Home > FAQs > Planning a Pond for Your Kids: FAQ

Planning a Pond for Your Kids: FAQ

By: Dr Gareth Evans - Updated: 9 Aug 2013 | comments*Discuss
 
Pond Kids Planning Danger Safety Cover

Water fascinates children and few things enhance a garden so much as the addition of a pond – whether it’s for fish, water plants or wildlife – so on the face of it, at least, if anywhere’s crying out for a pond, it’s a kids garden! However, there’s no getting around the fact that their fascination can sometimes lead to tragedy, so planning a pond for your kids needs some careful thought – and especially about safety.

How Do We Keep Our Children Safe?

There’s a big pond in our garden that we inherited from previous owners. It's a lovely thing but we're concerned about the dangers. Is there anything we can do?

Many people have dealt with similar problems by simply draining the pond and ordering a few tonnes of sand from their local builders’ merchant to fill it in, until such time as their kids have got older. However, if you don’t want to do away with a properly-constructed and well-established pond, fortunately there are some things you can do to make it safe.

The most sensible is to fit a purpose made guard over the pond, firmly suspended a few inches above the surface. There are many kinds on the market, but in general they consist of a rigid mesh which is strong enough to support your child’s weight without bowing, fixed to some kind of mounting on the dry-land surrounding the pond. Plants and most kinds of wildlife are not inconvenienced by the cover, but it effectively stops any danger of your youngster falling in.

If you choose the guard wisely, you should be able to stop worrying about having a pond around youngsters – but it obviously needs to be fitted correctly, preferably by experts, and checked regularly for any signs of wear or damage.

Fencing off the pond is another possible solution, but budding naturalists can be very resourceful, so it’s nowhere near as secure as a good mesh cover.

Kids And Water, That’s Bad Enough – But What About The Electrics?

Pumps, lights and filters are part and parcel of a modern garden pond, but arranging the electrical supply for them – especially in the kids' garden – can be a bit of a worry. Solar-powered pumps and lights are available, with the great advantage that they don’t require mains electricity and they are unbelievably quick to install. However, most of the ones on the market are only suitable for fairly small ponds – and of course, they do need good, regular sunshine to be at their best.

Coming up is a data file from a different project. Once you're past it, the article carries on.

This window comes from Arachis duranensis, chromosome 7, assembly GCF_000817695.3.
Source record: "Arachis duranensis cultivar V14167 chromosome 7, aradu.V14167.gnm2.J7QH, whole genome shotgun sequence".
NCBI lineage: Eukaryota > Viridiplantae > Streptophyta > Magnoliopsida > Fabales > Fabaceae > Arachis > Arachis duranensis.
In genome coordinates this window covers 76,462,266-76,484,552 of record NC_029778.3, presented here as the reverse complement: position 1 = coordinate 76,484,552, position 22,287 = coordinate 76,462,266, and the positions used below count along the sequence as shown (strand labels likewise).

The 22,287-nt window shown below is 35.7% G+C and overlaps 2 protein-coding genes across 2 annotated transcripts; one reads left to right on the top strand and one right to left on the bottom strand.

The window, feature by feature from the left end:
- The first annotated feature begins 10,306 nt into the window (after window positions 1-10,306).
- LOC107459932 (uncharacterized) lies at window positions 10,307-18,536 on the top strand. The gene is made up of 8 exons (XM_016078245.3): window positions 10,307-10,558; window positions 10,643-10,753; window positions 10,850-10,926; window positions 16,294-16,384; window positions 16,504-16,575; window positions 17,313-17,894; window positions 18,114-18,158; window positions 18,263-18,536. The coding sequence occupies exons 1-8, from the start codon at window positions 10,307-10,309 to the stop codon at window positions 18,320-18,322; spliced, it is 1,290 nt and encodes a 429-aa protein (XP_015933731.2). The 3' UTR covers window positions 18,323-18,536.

Alternatively, a large number of kits are available, which provide all the necessary fittings and armoured cables and simply plug into a standard 13-amp socket. Whatever you buy, check to see that it has the CE-mark, which shows it meets the necessary standards.

However, for your own peace of mind, if you’re not sure what you’re doing, or you’re just not happy working with electrics, it’s often best to call in some professional help to make sure the job gets done properly. For anything which needs to be permanently wired into the mains – in other words, doesn’t simply plug in – then a qualified electrician is now required by law.

We’d Love A Wildlife Pond – But How Can You Make One Child-Friendly?

Ponds are great educational opportunities and most kids love watching wildlife, so it makes a lot of sense to have a wildlife pond in the garden. Making it child-friendly obviously starts with making it safe, but it’s also worth bearing a few other things in mind when you’re planning it.

Making sure that the edges aren’t too steep or likely to get muddy under the onslaught of countless sets of small wellington-boots will go a long way to avoiding accidents – and keeping clothes clean too! Try to arrange to have some open water nearest the point from which your children are likely to do most of their viewing; that way they’ll be able to see the wildlife without having to get too close.

What About Planting?

A well planted pond looks great – and the plants perform a number of important functions, from helping to keep the water clean and oxygenated, to providing a living salad bar for wildlife and reducing the likelihood of the water turning green with algae. Choosing plants can be an educational experience in itself – as well as fun to do – especially if you have a good local aquatic centre.

For the wildlife pond, try to stick to native plants; for simply ornamental ones, you can just enjoy buying whatever appeals!

The Kids Want To Be Involved In Actually Building Their New Pond. What’s The Best Material For The Job?

Building a pond can be great fun – and if the whole family gets involved, so much the better! Flexible pond liners are probably the best material for this type of project, since they’re fairly forgiving and there’s more than enough different jobs to be done fitting one to keep everybody busy and no one’s going to feel left out!

Whether you’re adapting an existing pond or building a new one, with a little thought you and your children can have a pond to be proud of – and enjoy in safety.

You might also like...
Share Your Story, Join the Discussion or Seek Advice..
Why not be the first to leave a comment for discussion, ask for advice or share your story...

If you'd like to ask a question one of our experts (workload permitting) or a helpful reader hopfully can help you... We also love comments and interesting stories

Title:
(never shown)
Firstname:
(never shown)
Surname:
(never shown)
Email:
(never shown)
Nickname:
(shown)
Comment:
Validate:
Enter word:
Topics
Further Reading...
Our Most Popular...
Add to my Yahoo!
Add to Google
Stumble this
Add to Twitter
Add To Facebook
RSS feed
You should seek independent professional advice before acting upon any information on the TheKidsGarden website. Please read our Disclaimer.